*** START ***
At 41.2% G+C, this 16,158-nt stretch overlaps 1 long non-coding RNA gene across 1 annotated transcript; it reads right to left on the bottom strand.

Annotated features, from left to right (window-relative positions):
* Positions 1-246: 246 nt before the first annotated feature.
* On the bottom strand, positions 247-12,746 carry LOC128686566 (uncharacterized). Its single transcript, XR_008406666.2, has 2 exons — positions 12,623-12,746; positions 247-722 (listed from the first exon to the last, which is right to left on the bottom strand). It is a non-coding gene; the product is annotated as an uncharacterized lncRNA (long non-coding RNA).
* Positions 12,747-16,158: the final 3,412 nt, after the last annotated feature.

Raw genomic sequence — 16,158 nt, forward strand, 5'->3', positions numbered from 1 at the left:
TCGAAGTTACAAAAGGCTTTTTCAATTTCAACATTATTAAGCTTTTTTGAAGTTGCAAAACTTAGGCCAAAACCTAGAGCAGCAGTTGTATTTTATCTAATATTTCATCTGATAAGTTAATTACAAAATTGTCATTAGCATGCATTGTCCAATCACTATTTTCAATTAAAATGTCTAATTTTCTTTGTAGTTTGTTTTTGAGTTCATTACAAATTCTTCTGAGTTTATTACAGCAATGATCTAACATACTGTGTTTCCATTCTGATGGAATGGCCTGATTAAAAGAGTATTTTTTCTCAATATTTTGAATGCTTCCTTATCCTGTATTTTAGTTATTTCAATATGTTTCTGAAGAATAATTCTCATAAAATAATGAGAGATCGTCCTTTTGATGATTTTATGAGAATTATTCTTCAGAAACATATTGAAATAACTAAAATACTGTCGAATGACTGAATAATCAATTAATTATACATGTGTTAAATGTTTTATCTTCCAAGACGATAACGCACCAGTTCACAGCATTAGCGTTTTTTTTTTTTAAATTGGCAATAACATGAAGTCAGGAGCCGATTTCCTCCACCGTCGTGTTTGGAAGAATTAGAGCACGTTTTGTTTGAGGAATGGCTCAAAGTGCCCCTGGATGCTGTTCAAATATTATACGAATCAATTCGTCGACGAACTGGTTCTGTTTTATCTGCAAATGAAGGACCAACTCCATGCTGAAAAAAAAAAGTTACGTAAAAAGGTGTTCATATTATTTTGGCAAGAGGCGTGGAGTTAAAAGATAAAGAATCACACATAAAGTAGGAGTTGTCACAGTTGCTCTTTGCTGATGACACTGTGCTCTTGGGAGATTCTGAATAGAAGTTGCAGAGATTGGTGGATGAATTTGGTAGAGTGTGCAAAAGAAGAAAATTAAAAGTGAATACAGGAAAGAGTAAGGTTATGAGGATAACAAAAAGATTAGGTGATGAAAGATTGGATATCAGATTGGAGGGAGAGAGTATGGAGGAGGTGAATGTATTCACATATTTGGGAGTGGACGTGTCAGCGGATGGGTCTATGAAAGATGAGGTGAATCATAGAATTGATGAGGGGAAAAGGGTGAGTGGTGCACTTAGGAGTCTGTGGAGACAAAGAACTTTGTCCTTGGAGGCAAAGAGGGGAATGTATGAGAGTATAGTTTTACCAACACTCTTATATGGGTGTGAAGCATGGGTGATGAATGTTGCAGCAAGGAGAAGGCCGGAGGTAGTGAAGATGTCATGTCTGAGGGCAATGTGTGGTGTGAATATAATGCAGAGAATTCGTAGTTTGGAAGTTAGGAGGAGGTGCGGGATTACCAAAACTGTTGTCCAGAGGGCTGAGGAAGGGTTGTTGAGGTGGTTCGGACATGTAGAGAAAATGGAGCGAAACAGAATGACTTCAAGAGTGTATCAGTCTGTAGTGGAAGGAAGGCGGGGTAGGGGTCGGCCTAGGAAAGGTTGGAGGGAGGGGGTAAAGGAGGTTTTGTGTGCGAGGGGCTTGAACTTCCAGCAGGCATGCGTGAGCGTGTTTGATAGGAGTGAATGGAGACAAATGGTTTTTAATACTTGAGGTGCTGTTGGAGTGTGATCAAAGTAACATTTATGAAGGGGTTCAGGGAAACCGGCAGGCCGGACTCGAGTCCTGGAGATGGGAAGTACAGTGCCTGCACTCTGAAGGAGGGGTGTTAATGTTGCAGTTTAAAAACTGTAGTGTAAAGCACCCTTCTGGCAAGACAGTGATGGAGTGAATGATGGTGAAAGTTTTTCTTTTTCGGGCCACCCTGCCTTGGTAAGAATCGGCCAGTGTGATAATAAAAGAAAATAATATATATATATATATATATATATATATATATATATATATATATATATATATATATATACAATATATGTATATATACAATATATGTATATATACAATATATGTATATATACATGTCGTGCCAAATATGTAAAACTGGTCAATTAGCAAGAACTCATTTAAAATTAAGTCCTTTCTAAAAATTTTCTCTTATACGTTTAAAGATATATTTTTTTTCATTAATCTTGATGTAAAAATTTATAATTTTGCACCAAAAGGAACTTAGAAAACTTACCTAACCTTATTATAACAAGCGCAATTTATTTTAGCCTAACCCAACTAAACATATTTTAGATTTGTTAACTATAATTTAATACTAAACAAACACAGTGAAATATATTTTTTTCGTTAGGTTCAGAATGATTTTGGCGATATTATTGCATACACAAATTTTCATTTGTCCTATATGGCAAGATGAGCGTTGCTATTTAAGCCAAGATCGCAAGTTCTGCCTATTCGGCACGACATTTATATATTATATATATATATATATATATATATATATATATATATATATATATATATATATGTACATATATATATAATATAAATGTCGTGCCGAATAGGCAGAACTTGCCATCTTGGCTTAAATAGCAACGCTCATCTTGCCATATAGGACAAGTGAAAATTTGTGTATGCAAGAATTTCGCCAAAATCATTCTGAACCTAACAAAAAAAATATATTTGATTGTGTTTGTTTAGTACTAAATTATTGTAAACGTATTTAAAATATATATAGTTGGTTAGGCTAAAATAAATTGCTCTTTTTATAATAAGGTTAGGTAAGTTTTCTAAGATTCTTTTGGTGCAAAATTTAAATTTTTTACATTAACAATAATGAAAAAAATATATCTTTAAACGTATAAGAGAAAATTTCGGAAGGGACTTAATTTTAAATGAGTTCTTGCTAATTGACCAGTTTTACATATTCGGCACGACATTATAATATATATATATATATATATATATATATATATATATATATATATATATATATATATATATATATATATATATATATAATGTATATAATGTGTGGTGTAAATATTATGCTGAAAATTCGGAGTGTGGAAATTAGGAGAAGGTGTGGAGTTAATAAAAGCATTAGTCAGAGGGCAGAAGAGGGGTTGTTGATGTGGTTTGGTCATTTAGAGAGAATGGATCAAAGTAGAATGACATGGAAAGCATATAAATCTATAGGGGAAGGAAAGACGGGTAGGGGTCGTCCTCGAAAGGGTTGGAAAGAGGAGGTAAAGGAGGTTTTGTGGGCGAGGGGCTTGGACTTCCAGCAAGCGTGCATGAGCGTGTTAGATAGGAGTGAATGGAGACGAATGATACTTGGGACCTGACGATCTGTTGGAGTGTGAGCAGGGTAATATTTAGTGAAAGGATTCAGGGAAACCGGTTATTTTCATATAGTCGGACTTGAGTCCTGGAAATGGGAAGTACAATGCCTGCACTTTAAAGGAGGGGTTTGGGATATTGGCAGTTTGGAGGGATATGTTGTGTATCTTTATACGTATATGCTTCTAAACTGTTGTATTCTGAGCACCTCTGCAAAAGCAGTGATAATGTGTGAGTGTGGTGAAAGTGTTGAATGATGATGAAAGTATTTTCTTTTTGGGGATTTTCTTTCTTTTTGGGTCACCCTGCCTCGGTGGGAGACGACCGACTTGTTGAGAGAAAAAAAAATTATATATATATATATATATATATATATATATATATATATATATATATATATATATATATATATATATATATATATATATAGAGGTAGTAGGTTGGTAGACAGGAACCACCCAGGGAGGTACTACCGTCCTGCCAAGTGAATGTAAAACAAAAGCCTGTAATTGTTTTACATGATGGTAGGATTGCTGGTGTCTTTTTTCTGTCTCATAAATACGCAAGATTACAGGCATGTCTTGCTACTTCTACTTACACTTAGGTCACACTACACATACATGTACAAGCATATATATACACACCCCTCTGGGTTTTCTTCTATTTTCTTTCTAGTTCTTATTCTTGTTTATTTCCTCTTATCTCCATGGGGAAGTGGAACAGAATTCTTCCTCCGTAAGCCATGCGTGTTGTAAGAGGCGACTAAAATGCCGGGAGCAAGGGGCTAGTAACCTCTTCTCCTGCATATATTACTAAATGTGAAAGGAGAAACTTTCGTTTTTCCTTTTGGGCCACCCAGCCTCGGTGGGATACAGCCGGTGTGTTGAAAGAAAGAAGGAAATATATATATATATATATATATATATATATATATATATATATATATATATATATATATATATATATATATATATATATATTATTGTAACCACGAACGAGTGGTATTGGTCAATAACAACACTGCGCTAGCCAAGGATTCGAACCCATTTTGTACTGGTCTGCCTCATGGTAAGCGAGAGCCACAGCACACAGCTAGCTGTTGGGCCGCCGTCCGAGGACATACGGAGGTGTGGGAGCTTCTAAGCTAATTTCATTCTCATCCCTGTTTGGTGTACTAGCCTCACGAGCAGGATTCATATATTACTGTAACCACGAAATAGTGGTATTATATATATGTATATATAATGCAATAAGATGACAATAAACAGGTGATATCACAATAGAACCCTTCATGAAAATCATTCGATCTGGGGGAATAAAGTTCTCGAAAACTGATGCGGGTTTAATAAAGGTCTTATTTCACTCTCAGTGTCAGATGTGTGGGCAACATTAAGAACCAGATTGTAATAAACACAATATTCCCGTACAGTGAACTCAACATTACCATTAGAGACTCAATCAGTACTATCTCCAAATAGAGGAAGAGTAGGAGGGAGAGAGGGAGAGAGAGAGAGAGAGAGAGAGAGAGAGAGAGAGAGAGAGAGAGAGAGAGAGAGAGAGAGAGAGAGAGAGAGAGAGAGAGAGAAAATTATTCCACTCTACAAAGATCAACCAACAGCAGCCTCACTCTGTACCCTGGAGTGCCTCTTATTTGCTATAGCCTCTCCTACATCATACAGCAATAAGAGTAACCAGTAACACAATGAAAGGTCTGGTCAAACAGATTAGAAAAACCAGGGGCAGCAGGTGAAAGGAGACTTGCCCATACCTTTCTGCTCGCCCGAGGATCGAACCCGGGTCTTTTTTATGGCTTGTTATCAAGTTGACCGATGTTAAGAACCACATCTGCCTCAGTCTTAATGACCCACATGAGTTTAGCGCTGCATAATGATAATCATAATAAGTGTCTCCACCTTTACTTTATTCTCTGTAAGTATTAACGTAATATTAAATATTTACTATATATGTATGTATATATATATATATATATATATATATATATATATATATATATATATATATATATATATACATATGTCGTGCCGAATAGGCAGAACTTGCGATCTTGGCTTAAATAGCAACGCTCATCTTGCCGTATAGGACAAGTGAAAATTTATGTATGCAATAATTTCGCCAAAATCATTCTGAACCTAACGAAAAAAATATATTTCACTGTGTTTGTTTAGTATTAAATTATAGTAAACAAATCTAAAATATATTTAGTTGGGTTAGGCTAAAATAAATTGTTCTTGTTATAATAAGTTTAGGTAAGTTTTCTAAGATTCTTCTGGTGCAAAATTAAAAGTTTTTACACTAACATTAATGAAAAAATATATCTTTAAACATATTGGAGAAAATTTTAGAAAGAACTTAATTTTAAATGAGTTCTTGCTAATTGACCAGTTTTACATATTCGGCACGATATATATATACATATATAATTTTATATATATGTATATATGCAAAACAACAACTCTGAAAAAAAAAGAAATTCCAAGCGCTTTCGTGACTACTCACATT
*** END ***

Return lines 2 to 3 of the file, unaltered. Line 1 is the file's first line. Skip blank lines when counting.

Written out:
Annotated features, from left to right (window-relative positions):
* Positions 1-246: 246 nt before the first annotated feature.